An aerial view of "ground zero" in early October 2001

Photo courtesy FEMA

The Aftermath of 9/11

In the months following the attacks, the United States, and the world, had a lot of work to do. While most of us were doing a lot of emotional work, to make sense of what had happened, the more than 1,500 firemen, search and rescue teams, ironworkers, engineers, heavy equipment operators and other workers at ground zero were doing the very tangible physical work of cleaning up the World Trade Center wreckage.

The ground zero effort began as a search-and-rescue operation, with workers removing debris carefully, looking for voids where there might be survivors. In the first hours, rescue workers mainly employed bucket brigades, which allowed them to remove debris carefully and systematically. This was important not only for the safety of any survivors, but also for the workers themselves. The wreckage was a precarious mess of twisted steel, concrete and debris, which could shift at any time.

The crew also brought in heavy equipment, including excavators and cranes. Setting up the massive cranes was a real challenge, because the ground underneath wasn't entirely stable. When the towers and surrounding buildings collapsed, the falling steel punctured huge holes in the WTC plaza, filling large sections of the basement with debris. The rescue workers weren't just sifting through a pile of wreckage above ground; they were working on top of a pit filled with debris. Engineers had to find and secure stable ground for their 300-ton and 800-ton cranes.

Rescue workers search through the rubble, two weeks after the attack.

Photo courtesy FEMA

A search-and-rescue team working at ground zero

Photo courtesy FEMA

Additionally, the ground zero crew had to address the underground bathtub's stability. The force of the collapse destroyed much of the underground support structure that held the bathtub walls in place, risking a massive underground collapse. To maintain the basement's relative stability, the clean-up engineers had to reconfigure the tieback system that originally held the walls in place until they could construct a permanent support structure. This involved drilling into the ground and running new tieback cables between the walls and surrounding bedrock.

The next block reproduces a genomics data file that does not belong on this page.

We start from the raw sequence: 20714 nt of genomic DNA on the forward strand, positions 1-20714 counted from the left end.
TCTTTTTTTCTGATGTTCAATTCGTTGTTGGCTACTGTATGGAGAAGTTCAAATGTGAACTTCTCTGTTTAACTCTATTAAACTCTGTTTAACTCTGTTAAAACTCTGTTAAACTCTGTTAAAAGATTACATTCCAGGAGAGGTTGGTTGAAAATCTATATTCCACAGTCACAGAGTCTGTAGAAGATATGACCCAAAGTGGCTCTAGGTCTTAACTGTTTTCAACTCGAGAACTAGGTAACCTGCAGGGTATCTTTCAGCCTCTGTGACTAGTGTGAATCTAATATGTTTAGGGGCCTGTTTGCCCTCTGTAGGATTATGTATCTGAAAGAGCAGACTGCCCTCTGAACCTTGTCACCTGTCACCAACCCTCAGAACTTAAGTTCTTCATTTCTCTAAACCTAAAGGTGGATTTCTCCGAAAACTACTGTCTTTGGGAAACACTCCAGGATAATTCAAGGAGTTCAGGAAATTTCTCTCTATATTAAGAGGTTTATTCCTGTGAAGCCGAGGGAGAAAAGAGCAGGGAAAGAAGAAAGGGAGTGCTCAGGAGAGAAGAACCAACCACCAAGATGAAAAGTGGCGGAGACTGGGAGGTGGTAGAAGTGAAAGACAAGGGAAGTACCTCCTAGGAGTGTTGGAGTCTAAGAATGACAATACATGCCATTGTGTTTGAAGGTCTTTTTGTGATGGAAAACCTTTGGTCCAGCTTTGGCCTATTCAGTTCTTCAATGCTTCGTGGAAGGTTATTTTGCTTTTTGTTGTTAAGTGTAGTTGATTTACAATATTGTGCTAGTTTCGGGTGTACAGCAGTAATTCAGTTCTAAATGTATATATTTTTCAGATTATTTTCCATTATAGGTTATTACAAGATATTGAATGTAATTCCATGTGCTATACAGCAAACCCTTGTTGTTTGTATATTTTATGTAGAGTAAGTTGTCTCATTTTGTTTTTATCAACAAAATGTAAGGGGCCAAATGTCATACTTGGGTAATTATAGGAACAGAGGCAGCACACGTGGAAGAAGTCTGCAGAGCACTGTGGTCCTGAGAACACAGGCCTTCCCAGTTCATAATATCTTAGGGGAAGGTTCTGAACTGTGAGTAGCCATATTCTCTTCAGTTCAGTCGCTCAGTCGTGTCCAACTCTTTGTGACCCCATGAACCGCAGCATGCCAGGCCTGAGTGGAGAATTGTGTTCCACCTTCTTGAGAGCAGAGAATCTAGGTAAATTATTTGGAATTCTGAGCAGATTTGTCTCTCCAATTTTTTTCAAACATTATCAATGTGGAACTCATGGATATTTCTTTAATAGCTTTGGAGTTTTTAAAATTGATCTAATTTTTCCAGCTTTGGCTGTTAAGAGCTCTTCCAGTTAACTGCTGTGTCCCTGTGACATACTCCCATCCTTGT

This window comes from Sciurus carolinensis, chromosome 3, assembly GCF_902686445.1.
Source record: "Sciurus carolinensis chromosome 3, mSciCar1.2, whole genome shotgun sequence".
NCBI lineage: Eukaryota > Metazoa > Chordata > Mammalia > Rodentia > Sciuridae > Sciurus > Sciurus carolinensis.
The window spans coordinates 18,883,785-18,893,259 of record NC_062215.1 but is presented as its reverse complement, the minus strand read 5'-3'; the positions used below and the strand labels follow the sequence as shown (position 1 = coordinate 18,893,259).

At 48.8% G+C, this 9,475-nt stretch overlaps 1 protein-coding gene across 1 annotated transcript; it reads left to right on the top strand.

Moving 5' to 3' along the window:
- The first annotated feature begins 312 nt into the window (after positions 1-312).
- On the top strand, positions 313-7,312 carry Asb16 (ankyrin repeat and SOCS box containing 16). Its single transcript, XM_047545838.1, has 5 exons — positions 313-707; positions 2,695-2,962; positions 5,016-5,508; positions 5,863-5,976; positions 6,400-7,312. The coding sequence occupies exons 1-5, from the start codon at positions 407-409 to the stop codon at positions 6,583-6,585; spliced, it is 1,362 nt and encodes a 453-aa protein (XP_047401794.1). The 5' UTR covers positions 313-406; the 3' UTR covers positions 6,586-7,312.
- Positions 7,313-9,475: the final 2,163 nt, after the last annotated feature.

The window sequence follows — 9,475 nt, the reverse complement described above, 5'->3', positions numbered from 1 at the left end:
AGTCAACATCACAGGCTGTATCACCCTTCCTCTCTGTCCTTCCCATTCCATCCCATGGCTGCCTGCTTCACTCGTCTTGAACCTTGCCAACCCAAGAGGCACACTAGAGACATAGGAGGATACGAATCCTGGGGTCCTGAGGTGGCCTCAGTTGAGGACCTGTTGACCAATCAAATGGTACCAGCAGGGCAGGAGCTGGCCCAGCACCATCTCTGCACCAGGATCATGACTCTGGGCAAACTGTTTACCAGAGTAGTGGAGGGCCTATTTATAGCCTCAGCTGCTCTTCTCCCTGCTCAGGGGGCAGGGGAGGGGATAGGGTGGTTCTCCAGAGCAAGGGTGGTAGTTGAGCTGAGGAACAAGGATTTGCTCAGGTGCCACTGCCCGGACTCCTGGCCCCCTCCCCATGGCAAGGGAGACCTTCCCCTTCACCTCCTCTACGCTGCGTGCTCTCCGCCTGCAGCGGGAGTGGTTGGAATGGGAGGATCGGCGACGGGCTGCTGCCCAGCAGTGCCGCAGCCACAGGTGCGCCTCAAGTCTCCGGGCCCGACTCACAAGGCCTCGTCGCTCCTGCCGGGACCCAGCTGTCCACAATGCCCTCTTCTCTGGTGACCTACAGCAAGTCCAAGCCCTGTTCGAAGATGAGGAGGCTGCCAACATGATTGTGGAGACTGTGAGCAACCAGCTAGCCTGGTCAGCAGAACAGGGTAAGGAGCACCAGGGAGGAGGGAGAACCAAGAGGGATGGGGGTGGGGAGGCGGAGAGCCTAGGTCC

The clean-up effort was slow going -- the crew had to proceed carefully, and they had to move a lot of debris, truckload by truckload, to a Staten Island landfill. When the clean-up was finished, in May 2002, the workers had moved 108,000 truckloads of debris -- around 1.8 million tons of material. But despite this massive undertaking and inherent slow speed, the crew finished the job ahead of schedule, and well under budget.

Excavators sort through the rubble at ground zero, a month after the attack.

Photo courtesy FEMA

When the clean-up was finished, Americans turned their attention to the future of the World Trade Center site, and the varied visions are a poignant manifestation of the nation's emotion. Americans wanted a memorial to honor the dead and mark the pivotal day in history. But at the same time, most of the country wanted to put up new office buildings and get people back to work at the WTC site. This page on CNN.com includes dozens of plans, proposed by amateurs as well as professionals, and you can visit the Lower Manhattan Development Corporation Web site to see the design that was selected.

The prevailing sentiment is clear: Most Americans want the site to reflect the gravity and sorrow of September 11, but they refuse to let the attacks crush the spirit that put up the towers in the first place. It's important to the nation, on a symbolic and practical level, that the American way of life goes on undeterred, that international trade prevails and that engineers and architects continue to dream big.